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Subjects varying in cognitive complexity rated 35 six-trait sets according to how much they would like a person who had the qualities listed; then each subject re-read one set, thought about the person described, and wrote an impression of the person and re-rated the person on an evaluative scale. Each subject then completed the same procedures for a second trait set as a same-subjects replication. Contrary to Abraham Tesser's explanation of the effects of thought on attitude change, the attitudes of cognitively complex subjects were not more likely to polarize after thought: no differences between complex and noncomplex subjects were obtained with the original set, and with the replication set noncomplex subjects were more likely to polarize. The results also suggest limitations on the generality and powerfulness of the polarization phenomenon.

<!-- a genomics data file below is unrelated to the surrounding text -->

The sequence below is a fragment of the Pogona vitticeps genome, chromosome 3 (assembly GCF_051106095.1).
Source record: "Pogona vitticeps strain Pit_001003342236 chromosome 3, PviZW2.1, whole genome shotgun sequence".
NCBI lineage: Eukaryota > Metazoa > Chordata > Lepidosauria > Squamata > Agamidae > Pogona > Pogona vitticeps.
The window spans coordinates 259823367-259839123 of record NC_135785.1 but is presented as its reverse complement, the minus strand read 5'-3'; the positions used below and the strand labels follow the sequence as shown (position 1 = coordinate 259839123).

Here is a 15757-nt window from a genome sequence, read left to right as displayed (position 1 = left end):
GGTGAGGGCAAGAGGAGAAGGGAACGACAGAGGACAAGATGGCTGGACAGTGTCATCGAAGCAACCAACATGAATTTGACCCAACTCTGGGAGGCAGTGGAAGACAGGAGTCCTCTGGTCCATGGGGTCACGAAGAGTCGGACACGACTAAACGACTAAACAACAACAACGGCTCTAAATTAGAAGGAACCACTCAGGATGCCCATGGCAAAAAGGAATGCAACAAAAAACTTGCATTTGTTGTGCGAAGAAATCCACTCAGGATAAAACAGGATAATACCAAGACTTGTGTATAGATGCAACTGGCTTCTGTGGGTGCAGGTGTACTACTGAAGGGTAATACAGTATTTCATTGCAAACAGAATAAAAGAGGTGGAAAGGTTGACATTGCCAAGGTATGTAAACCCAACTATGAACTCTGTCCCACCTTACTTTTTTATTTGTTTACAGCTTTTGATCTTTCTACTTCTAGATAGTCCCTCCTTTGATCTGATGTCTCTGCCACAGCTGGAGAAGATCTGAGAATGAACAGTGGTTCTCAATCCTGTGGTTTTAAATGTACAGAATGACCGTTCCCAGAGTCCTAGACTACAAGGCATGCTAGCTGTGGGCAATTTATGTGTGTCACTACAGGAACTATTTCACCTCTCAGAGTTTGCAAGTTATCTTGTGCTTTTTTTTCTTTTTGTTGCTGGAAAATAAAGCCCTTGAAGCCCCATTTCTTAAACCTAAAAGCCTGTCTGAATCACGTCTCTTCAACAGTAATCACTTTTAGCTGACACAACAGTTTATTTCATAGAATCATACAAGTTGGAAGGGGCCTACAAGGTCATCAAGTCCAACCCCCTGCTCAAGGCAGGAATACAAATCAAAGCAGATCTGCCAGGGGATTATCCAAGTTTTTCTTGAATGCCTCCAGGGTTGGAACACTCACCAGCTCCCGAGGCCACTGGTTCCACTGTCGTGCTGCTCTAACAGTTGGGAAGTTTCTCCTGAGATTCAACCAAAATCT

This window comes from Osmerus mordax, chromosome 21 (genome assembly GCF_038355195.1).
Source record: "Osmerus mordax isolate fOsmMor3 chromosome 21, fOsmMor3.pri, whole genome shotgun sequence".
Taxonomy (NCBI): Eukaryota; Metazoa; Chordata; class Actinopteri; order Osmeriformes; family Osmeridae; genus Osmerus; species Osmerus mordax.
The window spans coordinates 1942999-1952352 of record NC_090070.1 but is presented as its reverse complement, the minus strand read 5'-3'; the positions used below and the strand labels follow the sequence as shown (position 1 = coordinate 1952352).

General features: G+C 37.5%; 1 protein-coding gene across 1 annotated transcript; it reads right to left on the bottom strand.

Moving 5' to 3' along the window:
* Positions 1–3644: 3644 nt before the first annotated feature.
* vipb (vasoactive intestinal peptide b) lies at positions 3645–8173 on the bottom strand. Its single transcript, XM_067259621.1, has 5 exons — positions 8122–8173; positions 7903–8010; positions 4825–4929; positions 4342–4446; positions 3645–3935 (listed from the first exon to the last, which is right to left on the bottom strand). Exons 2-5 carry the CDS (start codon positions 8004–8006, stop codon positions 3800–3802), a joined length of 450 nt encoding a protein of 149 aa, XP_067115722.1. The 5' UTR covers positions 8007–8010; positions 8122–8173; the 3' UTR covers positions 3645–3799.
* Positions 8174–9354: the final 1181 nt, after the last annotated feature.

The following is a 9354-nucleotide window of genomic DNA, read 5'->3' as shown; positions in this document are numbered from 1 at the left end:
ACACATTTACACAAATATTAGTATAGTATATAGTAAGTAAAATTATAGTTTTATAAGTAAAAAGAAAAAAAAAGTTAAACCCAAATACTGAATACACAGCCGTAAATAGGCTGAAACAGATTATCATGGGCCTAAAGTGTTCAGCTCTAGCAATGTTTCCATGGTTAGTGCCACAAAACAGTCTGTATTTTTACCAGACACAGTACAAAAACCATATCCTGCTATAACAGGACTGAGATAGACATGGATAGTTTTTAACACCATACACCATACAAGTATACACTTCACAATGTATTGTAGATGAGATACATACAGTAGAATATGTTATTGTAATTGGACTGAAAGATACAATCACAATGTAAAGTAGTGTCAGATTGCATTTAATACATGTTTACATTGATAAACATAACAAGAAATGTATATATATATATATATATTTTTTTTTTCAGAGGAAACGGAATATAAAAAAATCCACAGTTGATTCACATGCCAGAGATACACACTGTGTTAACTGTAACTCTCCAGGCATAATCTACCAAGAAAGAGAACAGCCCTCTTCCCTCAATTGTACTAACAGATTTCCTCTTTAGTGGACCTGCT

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Document Type: Research Article

Publication date: 01 January 1980

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